On the Offense for Senior Dogs
Four proactive dog care strategies to implement now.
Jon Geller, DVM |
Posted: Fri Jul 2 00:00:00 PDT 2004
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4. Work with your veterinarian on preventive healthcare
Annual or semi-annual exams and consultations with your veterinarian will help prevent and detect senior-specific health problems. A thorough physical examination can identify abnormalities of the skin, teeth, heart, lungs, and other body systems. If you find a lump or bump between exams, however, don't wait for your dog's next appointment; the bump may be cancerous.
When scheduling a routine exam, ask for additional time to consult your veterinarian about your senior dog's health issues. Ask how to stay alert to signs of such typical behavioral issues as separation anxiety and phobias, as well as canine Alzheimer's disease, also known as cognitive dysfunction syndrome. Discuss quality-of-life issues related to the progression of chronic diseases, such as arthritis, diabetes, or congestive heart failure.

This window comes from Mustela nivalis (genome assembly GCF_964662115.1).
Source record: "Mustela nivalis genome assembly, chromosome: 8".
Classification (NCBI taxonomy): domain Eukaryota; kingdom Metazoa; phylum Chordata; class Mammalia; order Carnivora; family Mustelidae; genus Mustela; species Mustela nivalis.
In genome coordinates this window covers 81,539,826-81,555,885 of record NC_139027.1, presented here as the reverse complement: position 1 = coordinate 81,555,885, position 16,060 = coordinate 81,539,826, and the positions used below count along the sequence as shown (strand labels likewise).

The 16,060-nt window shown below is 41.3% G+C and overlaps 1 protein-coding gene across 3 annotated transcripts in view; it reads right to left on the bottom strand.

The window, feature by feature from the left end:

If your senior dog care requires any long-term medications, such as non-steroidal anti-inflammatory drugs for arthritis, thyroid medication, or phenobarbitol for seizures, ask your veterinarian about possible long-term side effects. He or she can perform blood tests to check for an effective, nontoxic medication level.
Ask for annual blood and urine panels starting when your dog is 8 to 10 years old. This can help with early detection of such conditions as kidney failure, diabetes, thyroid disease, and other hormonal disorders.
Jon Geller, DVM, responds to veterinary questions in his Ask the Vet column.
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